Inside the classroom at Oklahoma City's sparkling new streetcar storage and maintenance center, Joel Garcia begins his training class the same way most days, by talking about safety.
As the six operator trainees listen, Garcia talks about the need to manage fatigue. Getting a good night's sleep is a start, he tells them.
"I tell these guys from day one when you think you haven't heard about safety enough, I'm going to find another way to talk about safety," Garcia told The Oklahoman .
Garcia serves as the operations manager for the streetcar system and spends some of his time training its new drivers. He's enthusiastic about mass transit, specifically by rail. Ask him why he thinks being an operator is a good job, he doesn't miss a beat.
"It's always provided for my family," he said. "You wake up every morning and it's like being a big kid. You get to play on a train."
Those in the class are part of the first wave of Oklahoma City's streetcar operators. They come from varied backgrounds, but many have driven professionally in some capacity before. It may not be as glamorous or sexy as flying planes, but it's an important job nonetheless as the Oklahoma City streetcar era inches ever closer to its planned December start date.
There will be 16 streetcar operators when all those hired are fully trained to operate the system's seven Brookville Liberty Modern Streetcars across 6.9 miles of track.
It's not a job for those who don't want much responsibility or interaction with the public. The operators are employed by Herzog Transit Systems, a company that operates similar streetcar systems in Kansas City and heavier commuter rail systems like Texrail in Fort Worth, Texas.
Operators must be able to meet boilerplate criteria like passing a drug screen and criminal background checks, according to the requirements listed by Herzog. But they must also be able to "act as an incident commander until relieved, ... have visual acuity and hearing capability to perform the essential functions of the job ... and ... have the ability to distinguish and separate sound around machinery and tools," according to the job description.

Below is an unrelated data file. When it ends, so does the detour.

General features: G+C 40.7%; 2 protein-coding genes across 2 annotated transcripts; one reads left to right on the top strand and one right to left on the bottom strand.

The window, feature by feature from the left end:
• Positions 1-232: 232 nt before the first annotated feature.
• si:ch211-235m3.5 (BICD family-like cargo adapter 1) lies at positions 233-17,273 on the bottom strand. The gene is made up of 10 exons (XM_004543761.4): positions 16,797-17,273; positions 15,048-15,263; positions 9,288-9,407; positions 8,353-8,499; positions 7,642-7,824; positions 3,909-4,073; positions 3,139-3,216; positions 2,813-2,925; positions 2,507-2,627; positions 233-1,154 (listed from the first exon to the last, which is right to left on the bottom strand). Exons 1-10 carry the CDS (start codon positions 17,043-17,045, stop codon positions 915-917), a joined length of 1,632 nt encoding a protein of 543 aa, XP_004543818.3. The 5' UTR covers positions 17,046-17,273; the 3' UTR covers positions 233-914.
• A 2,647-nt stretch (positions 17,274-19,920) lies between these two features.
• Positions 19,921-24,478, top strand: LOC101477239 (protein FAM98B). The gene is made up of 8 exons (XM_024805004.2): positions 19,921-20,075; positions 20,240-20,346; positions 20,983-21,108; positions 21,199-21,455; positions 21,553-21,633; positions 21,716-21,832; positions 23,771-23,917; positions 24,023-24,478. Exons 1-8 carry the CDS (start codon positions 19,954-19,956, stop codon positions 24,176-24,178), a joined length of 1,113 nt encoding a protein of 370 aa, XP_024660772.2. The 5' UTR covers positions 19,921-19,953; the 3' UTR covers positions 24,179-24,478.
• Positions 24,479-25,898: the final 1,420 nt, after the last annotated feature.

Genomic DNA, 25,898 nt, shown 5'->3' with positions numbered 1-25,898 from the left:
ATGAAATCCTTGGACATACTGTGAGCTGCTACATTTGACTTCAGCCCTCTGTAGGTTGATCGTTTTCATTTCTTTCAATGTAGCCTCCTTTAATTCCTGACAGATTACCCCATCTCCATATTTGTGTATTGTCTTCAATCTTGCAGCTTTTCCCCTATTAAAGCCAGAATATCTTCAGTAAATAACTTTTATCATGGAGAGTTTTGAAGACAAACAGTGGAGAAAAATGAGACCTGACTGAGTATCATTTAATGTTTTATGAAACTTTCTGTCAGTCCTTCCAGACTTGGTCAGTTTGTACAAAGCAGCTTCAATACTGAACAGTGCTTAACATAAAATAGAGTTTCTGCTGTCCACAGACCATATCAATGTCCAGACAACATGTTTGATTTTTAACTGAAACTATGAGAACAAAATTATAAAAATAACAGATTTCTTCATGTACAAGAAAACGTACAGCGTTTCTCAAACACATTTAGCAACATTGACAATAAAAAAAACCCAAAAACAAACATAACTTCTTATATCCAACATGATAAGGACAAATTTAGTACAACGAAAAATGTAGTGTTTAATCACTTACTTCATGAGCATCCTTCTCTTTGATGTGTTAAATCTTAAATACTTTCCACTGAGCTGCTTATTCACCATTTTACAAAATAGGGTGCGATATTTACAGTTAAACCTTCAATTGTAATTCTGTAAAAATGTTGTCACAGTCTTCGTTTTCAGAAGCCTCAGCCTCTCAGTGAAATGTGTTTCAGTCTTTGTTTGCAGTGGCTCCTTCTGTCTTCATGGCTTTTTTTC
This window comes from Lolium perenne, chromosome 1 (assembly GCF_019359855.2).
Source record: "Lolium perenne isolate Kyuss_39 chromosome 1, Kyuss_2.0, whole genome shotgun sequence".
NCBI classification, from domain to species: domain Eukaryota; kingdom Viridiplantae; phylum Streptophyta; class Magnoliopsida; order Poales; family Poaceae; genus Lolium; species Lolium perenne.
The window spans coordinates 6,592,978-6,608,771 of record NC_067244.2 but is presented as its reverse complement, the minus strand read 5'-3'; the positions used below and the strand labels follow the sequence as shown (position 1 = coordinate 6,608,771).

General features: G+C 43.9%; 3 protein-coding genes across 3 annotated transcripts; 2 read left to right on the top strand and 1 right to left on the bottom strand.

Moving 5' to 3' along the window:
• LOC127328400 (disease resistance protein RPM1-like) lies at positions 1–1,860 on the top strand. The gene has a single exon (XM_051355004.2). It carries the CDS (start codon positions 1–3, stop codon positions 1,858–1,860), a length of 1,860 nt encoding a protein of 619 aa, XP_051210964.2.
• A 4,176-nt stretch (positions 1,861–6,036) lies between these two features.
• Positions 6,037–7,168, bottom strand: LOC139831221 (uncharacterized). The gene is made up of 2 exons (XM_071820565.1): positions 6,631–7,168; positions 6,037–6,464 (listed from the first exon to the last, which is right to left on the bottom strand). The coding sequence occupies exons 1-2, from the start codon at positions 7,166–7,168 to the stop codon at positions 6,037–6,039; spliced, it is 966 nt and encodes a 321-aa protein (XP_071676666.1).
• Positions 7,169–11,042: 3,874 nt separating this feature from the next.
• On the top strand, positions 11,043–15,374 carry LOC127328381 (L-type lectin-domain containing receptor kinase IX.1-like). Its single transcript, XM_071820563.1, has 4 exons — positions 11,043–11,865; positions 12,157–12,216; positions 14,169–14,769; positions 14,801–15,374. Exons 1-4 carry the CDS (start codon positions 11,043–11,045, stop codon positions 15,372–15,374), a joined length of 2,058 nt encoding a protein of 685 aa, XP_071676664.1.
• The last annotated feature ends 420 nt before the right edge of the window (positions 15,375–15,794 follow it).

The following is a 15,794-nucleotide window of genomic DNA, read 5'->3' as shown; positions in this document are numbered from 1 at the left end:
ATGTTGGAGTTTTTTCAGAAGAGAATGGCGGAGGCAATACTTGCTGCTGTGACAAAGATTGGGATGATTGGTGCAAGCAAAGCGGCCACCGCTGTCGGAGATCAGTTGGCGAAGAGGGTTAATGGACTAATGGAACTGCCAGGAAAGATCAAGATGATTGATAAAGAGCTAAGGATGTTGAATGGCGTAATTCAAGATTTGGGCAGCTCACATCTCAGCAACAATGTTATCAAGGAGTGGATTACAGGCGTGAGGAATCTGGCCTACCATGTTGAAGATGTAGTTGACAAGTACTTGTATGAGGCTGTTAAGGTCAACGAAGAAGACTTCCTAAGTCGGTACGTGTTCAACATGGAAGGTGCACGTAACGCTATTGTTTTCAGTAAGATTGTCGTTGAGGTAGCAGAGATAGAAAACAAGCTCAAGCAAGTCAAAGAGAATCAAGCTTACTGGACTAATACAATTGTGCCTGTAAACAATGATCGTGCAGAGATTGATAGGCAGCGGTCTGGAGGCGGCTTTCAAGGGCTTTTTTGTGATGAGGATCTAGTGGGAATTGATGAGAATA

Operators earn a starting salary of $17.15 and more than 300 have applied for the jobs, Embark marketing and customer relations manager Michael Scroggins said.
Herzog declined to make any of the operator trainees available for interviews for this story, but Garcia spoke about the training program's primary objective — to make the line run as efficiently and safely as possibly. If you don't like people, it's not for you, and if driving huge hunks of machinery doesn't sound like fun, you're probably better off in an office.
The training class, similar to those taught in Kansas City, doesn't begin in the cab in front of a dashboard chock full of lights, screens and throttles, but in a nondescript classroom where drivers learn how to open the doors, adjust the air conditioning and troubleshoot basic problems that might come up in the cab.
"We want them to be knowledgeable of the rules and the procedures first," Garcia said. "But then we also want to intermingle the training on the cars so they can get a feel of how to work the vehicles themselves. What some of the buttons do, the various functions of other things. The good stuff on the screen."
"It's pretty comprehensive," Garcia said. "We want them to have a good understanding so they can be prepared."